Can you negotiate your wedding cake price?

Tuesday, September 25, 2012 , Posted by WeddingCakeOrg at 10:41 PM

In most cases negotiating a price for your wedding cake doesn't work...except for two circumstances.

As a case in point, if you price a wedding cake at a grocery store or a wedding cake bakery with written prices, most of the time their prices are set in concrete.

Most of the the bakers you'll visit have photos and displays of their previous wedding cakes.  Those particular wedding cakes have been previously priced based upon the experience of creating those certain cakes. 

They price them according to how much skill it takes, the time it takes and materials.

With that being said, there are two situations where you can attempt to negotiate a better price. 

First, anytime a wedding cake designer says they can create something “original” for you.

Second, when you bring in a picture from the web, a magazine, or maybe something you snapped at a bridal show.

In both of those cases, the wedding cake designer has to estimate their price. 

The fact they need to estimate the price of your wedding cake gives you a chance to negotiate the price. 

Let me and other brides know how it works out by posting your experience.

How Bakers Price Their Wedding Cakes

Monday, September 24, 2012 , Posted by WeddingCakeOrg at 2:19 PM
In this post, I'll discuss two ways the majority of wedding cake bakers price their cakes.

Around 86% of designers price their bridal cakes by the slice, while 14% charge by time and material or what is described as total servings.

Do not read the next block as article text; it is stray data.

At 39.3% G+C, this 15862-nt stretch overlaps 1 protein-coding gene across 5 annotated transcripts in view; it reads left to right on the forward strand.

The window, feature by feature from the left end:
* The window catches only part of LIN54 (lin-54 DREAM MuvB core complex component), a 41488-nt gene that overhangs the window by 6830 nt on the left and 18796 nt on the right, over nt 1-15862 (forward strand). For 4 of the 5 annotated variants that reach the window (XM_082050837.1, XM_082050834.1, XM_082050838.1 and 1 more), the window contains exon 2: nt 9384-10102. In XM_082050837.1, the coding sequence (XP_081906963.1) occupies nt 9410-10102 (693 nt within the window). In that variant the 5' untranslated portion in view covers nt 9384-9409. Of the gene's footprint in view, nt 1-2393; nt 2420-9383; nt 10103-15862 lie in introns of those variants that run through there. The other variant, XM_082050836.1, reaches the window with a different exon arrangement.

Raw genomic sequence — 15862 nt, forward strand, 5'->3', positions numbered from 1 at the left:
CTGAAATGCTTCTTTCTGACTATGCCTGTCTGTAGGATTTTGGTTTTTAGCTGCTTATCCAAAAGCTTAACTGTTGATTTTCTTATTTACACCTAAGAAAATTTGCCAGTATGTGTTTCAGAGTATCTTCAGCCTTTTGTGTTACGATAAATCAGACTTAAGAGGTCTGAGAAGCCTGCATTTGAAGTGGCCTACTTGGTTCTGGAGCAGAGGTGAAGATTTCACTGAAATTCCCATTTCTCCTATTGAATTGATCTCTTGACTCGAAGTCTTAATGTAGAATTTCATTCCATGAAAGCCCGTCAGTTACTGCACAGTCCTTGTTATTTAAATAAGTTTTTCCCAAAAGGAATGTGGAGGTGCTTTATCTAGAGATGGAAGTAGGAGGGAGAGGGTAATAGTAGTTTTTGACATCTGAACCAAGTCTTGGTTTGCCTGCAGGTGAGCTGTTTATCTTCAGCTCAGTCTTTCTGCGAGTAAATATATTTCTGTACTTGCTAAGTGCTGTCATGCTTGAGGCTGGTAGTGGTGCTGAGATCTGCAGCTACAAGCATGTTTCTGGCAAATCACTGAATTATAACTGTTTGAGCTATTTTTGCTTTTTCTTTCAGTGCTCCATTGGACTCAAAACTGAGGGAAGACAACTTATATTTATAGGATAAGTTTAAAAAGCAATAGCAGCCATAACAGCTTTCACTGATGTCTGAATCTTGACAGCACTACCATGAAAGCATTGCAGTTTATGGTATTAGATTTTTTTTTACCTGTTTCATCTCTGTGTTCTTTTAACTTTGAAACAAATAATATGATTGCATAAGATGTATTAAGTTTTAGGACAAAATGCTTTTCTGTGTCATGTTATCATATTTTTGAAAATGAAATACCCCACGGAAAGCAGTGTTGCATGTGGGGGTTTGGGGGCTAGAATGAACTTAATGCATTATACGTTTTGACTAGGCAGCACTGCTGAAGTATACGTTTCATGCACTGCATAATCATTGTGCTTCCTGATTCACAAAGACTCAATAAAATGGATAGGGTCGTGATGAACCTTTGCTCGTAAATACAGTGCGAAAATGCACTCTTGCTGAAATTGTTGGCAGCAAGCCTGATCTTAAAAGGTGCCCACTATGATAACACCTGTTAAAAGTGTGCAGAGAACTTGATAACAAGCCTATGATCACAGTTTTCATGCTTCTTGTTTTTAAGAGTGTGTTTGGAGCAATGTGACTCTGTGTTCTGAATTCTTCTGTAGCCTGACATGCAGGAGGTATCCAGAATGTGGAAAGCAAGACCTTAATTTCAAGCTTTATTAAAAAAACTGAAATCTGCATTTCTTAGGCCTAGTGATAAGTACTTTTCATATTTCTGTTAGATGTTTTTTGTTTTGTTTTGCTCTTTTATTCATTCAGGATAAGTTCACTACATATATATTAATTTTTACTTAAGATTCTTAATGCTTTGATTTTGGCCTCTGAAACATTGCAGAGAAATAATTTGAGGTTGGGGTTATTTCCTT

"Charging by the slice" is a easy way for you to comprehend pricing and it keeps it straightforward for the designer.

As an example, if you are undecided about buying a cake that serves 75, 100, or 150 servings at $5 per serving, you can quickly calculate prices of $375, $500, or $750.

If a wedding cake bakery charges by "Time and Material," the calculation of cost for the same three cakes of 75, 100, or 150 servings could be dramatically different.

A an example, the cake could start out at $5 per serving for 75 servings as in the first example, but at 100 servings the price drops to $4.50 per serving and at 150 servings, the price drops to $4 per servings.

Using time and material for a wedding cake for the same cake in the first example would be $600 instead of $750, a savings of $150.

A time and material baker drops their prices as the cake gets larger, due to the fact a 150 serving cake doesn't take two times as long to create as a 75 serving cake.

In essence, they feel you're getting a better deal by being more fair to you.

To put this example into perspective; a 75 serving bridal cake with a moderate amount of decoration may take 4 hours to create, while a 150 serving bridal cake with the same decoration may only increase the overtime time by 1-2 hours for a total of 5-6 hours...not 8 hours.

The bottom line: Whether they charge by the slice or time and material, it's still the final price that matters.

Go into a wedding cake consultation with a price range in mind and you'll be fine. You might even leave with a few extra dollars in your purse.

Have a question about wedding cake prices? Post it here.